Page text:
a) How can genome data be used to determine whether different human populations that have a similar adaptation (such as malaria resistance) have the same QTL?

b) Evolutionary biologists often say that evolution “selects for outcomes” not for the particular genetic changes that lead to that adaptive outcome. Given that perspective, is it surprising that different gene mutations might be involved in the evolution of the same trait (such as light skin or adaptation to living in high mountains)? Why or why not?

c) Recently, scientists have identified a mutation that is found at high frequency in Finnish populations, located in northern Europe where the winter is very cold. This mutation is believed to be a “cold sensitive” allele that warns people of extreme cold temperatures. Could this allele have undergone a “selective sweep”, if it had suddenly appeared in this northern population of humans? How would such a selective sweep be detected with genome data?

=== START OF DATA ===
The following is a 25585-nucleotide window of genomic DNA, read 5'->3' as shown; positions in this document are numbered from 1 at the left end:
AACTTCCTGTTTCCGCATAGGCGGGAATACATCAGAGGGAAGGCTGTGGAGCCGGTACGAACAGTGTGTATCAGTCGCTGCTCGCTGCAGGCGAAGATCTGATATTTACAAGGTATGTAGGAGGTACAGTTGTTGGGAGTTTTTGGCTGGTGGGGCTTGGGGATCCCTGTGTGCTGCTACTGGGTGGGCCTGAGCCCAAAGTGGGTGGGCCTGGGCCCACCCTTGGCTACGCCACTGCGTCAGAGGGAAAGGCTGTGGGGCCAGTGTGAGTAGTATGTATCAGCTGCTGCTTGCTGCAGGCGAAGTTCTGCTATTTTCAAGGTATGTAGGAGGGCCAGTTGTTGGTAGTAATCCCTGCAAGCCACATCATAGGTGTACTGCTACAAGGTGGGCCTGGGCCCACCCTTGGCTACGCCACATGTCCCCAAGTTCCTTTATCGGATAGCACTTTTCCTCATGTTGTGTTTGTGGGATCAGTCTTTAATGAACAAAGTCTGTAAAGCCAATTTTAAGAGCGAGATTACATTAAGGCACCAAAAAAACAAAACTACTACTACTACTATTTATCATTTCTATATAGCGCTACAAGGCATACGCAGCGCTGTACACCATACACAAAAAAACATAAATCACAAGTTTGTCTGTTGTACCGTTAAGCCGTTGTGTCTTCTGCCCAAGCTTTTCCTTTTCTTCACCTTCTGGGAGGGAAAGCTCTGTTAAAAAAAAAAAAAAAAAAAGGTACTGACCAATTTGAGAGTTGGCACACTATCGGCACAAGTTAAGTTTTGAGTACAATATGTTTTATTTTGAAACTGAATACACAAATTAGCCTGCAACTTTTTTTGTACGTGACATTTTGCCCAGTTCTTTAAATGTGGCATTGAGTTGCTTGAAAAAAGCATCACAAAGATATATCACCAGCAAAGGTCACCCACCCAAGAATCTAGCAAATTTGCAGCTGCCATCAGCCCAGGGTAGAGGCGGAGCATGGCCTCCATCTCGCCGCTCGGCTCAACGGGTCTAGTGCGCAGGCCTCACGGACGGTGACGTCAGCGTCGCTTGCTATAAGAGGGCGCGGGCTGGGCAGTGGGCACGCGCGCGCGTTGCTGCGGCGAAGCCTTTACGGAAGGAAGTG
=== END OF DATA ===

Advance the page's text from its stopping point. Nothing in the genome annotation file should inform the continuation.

d) Unfortunately, this same “cold sensitive” mutation is also thought to lead to high frequencies of migraine headaches in populations with this mutation? Is it likely that the selection coefficient for the “cold sensitive” allele is different in the original Finnish population compared to people of Finnish ancestry who now live in Florida? Why or why not?

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